As security threats grow, and credit card fraud worsens, it’s heartening to know that someone is looking around the corner and doing some rethinking about the future of credit cards.
Having said that, I will admit to being a bit surprised at the source – American Express. This is their second really solid idea in just the last few years. This from the company many had left for dead at the end of the 20th century. I believe it was a top ten list in The Wall Street Journal that listed the biggest corporate blunder of the 20th century was the AmEx refusal to participate in frequent flyer points on credit card purchases, leaving the door wide open for Visa to, seemingly overnight, crush them like a tube of Pepsodent. And with the stigma of higher merchant fees, it really didn’t look like there was any way for them to claw their way back.
Then in 2009 or 2010 came the black card, now known as the Centurion card. It turned out to be urban legend that there was a black credit card you could get from AmEx that required an incredibly high bar of proving your personal wealth to get this card which came with all sorts of privileges. So what did the folks at AmEx do about this urban legend about an incredibly desirable product? They did what they should have done, which was to take the urban legend as the blueprint for what is now the very real Centurion card. I still haven’t seen one, but I look forward to it.
That’s great for fortifying the brand, but by definition only a tiny percentage of people qualify for this product. What would they do to get the masses?
The new prepaid card from AmEx does a couple of really smart things,
1) Drastically reduces the risk of credit card fraud because thieves can never take more than you store on the card.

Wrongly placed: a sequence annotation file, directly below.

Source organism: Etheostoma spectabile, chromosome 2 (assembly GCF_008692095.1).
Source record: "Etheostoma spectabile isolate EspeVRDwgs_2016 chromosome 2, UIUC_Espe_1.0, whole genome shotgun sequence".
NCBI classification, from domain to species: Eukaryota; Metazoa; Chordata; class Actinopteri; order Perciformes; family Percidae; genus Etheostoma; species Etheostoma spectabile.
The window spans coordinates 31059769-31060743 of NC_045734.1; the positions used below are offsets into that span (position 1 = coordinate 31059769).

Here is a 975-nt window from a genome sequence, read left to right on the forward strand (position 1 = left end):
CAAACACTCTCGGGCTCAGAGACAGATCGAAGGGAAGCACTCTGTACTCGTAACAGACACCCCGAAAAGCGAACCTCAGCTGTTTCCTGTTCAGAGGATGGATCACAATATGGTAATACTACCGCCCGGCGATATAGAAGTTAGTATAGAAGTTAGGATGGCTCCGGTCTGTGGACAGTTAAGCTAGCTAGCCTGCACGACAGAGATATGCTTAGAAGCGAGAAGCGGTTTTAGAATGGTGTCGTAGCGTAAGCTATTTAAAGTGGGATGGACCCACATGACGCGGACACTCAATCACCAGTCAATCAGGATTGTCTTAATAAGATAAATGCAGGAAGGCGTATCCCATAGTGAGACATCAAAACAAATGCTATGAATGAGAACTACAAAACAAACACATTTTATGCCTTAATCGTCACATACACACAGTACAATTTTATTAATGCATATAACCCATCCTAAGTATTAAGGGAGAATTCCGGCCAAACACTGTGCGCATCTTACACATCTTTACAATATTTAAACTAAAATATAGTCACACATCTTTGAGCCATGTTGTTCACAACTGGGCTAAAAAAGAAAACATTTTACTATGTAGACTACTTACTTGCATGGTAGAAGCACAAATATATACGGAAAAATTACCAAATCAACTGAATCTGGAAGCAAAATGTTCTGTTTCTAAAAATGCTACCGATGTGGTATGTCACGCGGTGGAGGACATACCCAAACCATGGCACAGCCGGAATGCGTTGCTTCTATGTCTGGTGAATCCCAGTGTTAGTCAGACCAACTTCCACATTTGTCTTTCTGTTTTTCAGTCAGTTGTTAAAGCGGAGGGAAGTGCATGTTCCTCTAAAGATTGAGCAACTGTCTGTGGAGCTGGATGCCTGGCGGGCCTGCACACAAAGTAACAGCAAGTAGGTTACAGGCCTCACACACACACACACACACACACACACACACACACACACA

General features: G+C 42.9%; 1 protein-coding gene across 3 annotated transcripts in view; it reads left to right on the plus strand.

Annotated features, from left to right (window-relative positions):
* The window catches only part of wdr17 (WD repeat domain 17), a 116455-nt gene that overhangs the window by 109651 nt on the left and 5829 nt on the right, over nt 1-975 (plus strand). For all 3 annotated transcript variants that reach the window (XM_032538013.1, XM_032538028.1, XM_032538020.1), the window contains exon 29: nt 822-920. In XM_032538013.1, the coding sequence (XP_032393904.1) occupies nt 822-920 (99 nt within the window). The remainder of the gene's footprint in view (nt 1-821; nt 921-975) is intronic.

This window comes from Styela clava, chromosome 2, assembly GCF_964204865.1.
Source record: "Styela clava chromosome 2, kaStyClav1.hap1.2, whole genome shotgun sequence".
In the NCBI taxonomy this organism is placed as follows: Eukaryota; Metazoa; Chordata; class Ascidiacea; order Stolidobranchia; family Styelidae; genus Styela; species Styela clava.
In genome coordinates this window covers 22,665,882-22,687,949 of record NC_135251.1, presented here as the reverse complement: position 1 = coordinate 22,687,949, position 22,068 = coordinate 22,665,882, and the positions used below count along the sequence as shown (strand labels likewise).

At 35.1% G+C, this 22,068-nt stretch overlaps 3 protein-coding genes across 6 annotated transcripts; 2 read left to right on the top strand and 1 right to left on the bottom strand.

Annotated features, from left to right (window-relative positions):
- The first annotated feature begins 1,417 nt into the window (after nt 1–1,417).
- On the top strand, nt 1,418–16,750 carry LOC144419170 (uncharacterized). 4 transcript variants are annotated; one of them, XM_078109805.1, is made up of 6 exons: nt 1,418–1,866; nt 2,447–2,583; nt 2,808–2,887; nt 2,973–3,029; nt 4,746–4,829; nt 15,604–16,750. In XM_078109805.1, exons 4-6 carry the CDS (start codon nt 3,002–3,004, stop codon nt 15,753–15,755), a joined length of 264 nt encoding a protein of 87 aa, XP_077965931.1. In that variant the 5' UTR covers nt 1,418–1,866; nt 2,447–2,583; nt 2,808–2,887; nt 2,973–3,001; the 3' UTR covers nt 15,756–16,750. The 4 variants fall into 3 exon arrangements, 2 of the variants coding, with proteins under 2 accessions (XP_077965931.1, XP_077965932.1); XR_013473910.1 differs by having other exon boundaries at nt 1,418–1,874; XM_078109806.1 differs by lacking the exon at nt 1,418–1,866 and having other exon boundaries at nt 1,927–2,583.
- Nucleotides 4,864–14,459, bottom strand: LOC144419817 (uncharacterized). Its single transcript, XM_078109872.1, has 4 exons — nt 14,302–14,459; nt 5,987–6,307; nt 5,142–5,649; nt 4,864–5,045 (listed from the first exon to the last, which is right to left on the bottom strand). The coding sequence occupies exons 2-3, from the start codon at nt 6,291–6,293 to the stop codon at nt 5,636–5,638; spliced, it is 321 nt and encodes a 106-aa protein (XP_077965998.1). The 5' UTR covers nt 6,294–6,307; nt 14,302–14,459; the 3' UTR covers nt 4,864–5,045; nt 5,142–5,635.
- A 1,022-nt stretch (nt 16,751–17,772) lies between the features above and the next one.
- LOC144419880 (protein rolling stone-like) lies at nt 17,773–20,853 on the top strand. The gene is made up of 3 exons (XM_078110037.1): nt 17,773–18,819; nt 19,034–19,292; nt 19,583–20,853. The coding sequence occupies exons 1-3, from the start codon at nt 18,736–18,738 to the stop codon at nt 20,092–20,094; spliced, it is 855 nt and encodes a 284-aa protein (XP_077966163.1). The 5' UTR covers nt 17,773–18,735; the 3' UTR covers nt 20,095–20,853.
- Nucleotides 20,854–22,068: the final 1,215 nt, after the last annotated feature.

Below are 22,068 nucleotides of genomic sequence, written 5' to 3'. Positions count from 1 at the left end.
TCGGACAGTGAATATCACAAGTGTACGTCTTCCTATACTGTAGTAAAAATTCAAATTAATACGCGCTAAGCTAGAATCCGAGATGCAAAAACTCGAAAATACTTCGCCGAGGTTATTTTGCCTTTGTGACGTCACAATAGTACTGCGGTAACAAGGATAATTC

2) Gives people a good way to avoid the criminally high interest rates most credit cards charge (which I have blogged about before).
Now this isn’t perfect. AmEx still charges merchants too much, but as soon as they sort that out, Visa is in real trouble (not that there’s really anything to stop Visa, but for now AmEx has a big first mover advantage on this). The other asterisk which isn’t really avoidable is that by having to load the card with money before you spend it, there’s a good chance AmEx is going to make money on that float, which no doubt covers some of the money they would otherwise be getting from the high interest rates, but for people who are really diligent about loading up their cards just ahead of need, that’s not a huge issue.
Well done AmEx.
I don’t think this would have been as relevant ten or even five years ago, but with the recent PlayStation security breach that compromised so many cards, I think the timing on this is right on the money. There’s probably a great partnership opportunity for Sony and AmEx to use your prepaid card for a monthly subscription and then just get AmEx or Sony to send you a monthly reminder to move your money. In that case it would make more sense to have AmEx do it for all of your monthly subscriptions, making them more central to your day-to-day financial activities. I’d sign up for that. . . .
I bet Michael Fertik at Reputation.com would like this idea. He might be another smart partner for AmEx,